Berry v. Berry, 65 Tex. Sup. Ct. J. 997 (2022).


Breach of Fiduciary Duty

A highly complex serious of transactions and decades of litigation among family members lead to the Supreme Court of Texas engaging in a detailed discussion of limitations for breach of fiduciary duty. The court begin its analysis by stating that the statute of limitations for breach of fiduciary duty is four years which “accrues when the defendant’s wrongful conduct causes the claimant to suffer a legal injury.” However, the accrual time may be extended by the discovery rule, that is, “the statute of limitations does not begin to run until the claimant knew or should have known of facts that in the exercise of reasonable diligence would have led to the discovery of the wrongful act.” The court then explains that the discovery rule is “narrow exception” reserved for “exceptional” cases where the injury is “inherently undiscoverable.”


The court then addressed whether constructive notice from recording in public records would preclude the operation of the discovery rule. The court “recognized that the constructive notice conveyed by deed records does not always bar application of the discovery rule.” The court then confines the exception “to cases where the plaintiff had no ‘reason to monitor’ the deed records because he had ‘no reason’ to ‘believe’ or ‘suspect’ that a leal injury had occurred.


In this case, the court determined that the facts demonstrate that he had actual notice of facts that would have altered him to the wrongful act if he had exercised reasonable diligence. Even though fiduciary duties were owed to the plaintiff, the plaintiff sill had the “responsibility to ascertain when an injury occurs.” This was especially true in this case as the plaintiff was both a beneficiary and co-trustee of the trust and the suit was against the co-trustee who were his brothers.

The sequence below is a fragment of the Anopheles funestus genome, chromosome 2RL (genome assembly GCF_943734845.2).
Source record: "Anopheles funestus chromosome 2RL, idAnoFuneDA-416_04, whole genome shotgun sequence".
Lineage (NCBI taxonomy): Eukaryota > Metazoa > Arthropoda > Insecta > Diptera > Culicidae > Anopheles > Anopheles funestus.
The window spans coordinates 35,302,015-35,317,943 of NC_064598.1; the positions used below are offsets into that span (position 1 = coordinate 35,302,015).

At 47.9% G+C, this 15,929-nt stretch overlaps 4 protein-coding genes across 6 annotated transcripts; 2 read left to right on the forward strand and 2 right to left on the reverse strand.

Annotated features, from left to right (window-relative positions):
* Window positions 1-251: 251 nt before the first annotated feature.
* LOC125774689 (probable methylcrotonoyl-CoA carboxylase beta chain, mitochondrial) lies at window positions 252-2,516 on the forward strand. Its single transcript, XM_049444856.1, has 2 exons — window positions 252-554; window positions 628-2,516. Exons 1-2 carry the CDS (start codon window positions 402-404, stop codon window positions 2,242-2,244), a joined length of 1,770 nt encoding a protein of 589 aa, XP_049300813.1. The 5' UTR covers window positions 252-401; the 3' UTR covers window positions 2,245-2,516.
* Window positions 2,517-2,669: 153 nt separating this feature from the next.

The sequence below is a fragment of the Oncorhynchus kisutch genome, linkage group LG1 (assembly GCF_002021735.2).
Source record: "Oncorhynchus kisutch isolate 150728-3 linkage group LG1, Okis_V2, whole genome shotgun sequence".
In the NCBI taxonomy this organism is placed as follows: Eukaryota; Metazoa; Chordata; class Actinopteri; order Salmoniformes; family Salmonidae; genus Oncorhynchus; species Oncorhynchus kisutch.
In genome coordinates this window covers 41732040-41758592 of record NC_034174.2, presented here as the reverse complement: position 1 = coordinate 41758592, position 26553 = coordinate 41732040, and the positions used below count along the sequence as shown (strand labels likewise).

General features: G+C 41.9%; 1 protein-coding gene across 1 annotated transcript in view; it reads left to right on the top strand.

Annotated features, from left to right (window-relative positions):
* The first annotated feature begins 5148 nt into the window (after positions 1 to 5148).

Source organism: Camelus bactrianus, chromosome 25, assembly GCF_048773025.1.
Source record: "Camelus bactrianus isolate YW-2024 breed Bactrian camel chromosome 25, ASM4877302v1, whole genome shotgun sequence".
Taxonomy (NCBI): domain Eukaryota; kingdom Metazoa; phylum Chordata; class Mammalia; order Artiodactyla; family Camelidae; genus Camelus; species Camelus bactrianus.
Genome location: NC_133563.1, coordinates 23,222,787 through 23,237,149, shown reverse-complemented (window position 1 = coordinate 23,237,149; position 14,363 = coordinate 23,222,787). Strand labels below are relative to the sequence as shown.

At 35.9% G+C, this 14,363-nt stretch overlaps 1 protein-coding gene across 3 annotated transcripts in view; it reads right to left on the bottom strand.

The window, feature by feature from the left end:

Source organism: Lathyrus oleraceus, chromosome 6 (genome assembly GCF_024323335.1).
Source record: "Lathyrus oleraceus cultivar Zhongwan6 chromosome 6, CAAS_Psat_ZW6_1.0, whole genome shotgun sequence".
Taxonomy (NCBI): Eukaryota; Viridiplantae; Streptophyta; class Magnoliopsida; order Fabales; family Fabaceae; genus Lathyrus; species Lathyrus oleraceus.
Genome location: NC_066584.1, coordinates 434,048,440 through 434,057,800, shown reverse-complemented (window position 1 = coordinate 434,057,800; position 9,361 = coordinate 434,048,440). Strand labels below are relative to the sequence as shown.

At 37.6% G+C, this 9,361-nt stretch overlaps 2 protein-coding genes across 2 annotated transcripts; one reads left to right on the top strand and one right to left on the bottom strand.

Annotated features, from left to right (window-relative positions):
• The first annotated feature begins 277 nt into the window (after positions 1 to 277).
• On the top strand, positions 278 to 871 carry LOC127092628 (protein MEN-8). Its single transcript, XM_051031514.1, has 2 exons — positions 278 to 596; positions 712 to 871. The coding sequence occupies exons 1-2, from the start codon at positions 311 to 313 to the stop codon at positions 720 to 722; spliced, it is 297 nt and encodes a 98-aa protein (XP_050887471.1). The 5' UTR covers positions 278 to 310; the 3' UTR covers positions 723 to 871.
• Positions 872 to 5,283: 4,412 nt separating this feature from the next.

Moral:  A person seeking recovery for breach of fiduciary duty should take action promptly upon even an inkling of a fact giving rise to the claim.



A trust beneficiary sued the trustees for breach of duty, an accounting and to remove the trustees. Both the trial and lower appellate court agreed that she lacked the ability to bring her claims. The Supreme Court of Texas reversed.


The court explained that because she was not expressly designated by name but only by a class designation (issue of a named beneficiary), she was not automatically an interested person under Trust Code § 111.004(6) who could bring her claims under Trust Code § 115.011. Thus, a court must determine if the unnamed beneficiary is an interested person by using the Code’s standard that the person’s status as an interested person “may vary from time to time and must be determined according to the particular purposes of and matter involved in any proceeding.”


The court then examined the facts to determine that her interest in the trust was sufficient to support her claim that she is an interested person. For example, she has a present financial interest in the trust (the right to withdrawal a proportionate share of any trust contribution) which would be affected by the suit as well as a contingent interest in trust distributions which would occur when the named beneficiary (her father) dies.

Moral: A trust beneficiary designated only by a class designation does not automatically have standing to bring a claim against the trustee for misconduct. Instead, this beneficiary must bring forward evidence showing that the court should grant the beneficiary interested person status.